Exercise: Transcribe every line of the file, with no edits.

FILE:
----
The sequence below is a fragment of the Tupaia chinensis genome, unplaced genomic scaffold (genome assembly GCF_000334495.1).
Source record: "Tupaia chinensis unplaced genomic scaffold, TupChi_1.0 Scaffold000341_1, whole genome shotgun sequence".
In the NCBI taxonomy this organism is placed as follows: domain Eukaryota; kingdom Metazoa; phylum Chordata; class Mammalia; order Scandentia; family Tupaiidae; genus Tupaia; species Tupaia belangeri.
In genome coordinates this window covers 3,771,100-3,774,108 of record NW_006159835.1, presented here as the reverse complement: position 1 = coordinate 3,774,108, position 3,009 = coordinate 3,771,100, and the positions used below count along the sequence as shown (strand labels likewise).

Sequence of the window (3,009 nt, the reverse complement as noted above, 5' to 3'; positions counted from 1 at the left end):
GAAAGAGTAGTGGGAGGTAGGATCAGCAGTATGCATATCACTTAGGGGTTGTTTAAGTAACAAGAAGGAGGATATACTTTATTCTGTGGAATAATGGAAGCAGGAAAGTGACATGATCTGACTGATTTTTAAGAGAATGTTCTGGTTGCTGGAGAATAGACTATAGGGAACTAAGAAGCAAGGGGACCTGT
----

The sequence below is a fragment of the Tupaia chinensis genome, unplaced genomic scaffold (genome assembly GCF_000334495.1).
Source record: "Tupaia chinensis unplaced genomic scaffold, TupChi_1.0 Scaffold000341_1, whole genome shotgun sequence".
In the NCBI taxonomy this organism is placed as follows: domain Eukaryota; kingdom Metazoa; phylum Chordata; class Mammalia; order Scandentia; family Tupaiidae; genus Tupaia; species Tupaia belangeri.
In genome coordinates this window covers 3,771,100-3,774,108 of record NW_006159835.1, presented here as the reverse complement: position 1 = coordinate 3,774,108, position 3,009 = coordinate 3,771,100, and the positions used below count along the sequence as shown (strand labels likewise).

Sequence of the window (3,009 nt, the reverse complement as noted above, 5' to 3'; positions counted from 1 at the left end):
GAAAGAGTAGTGGGAGGTAGGATCAGCAGTATGCATATCACTTAGGGGTTGTTTAAGTAACAAGAAGGAGGATATACTTTATTCTGTGGAATAATGGAAGCAGGAAAGTGACATGATCTGACTGATTTTTAAGAGAATGTTCTGGTTGCTGGAGAATAGACTATAGGGAACTAAGAAGCAAGGGGACCTGT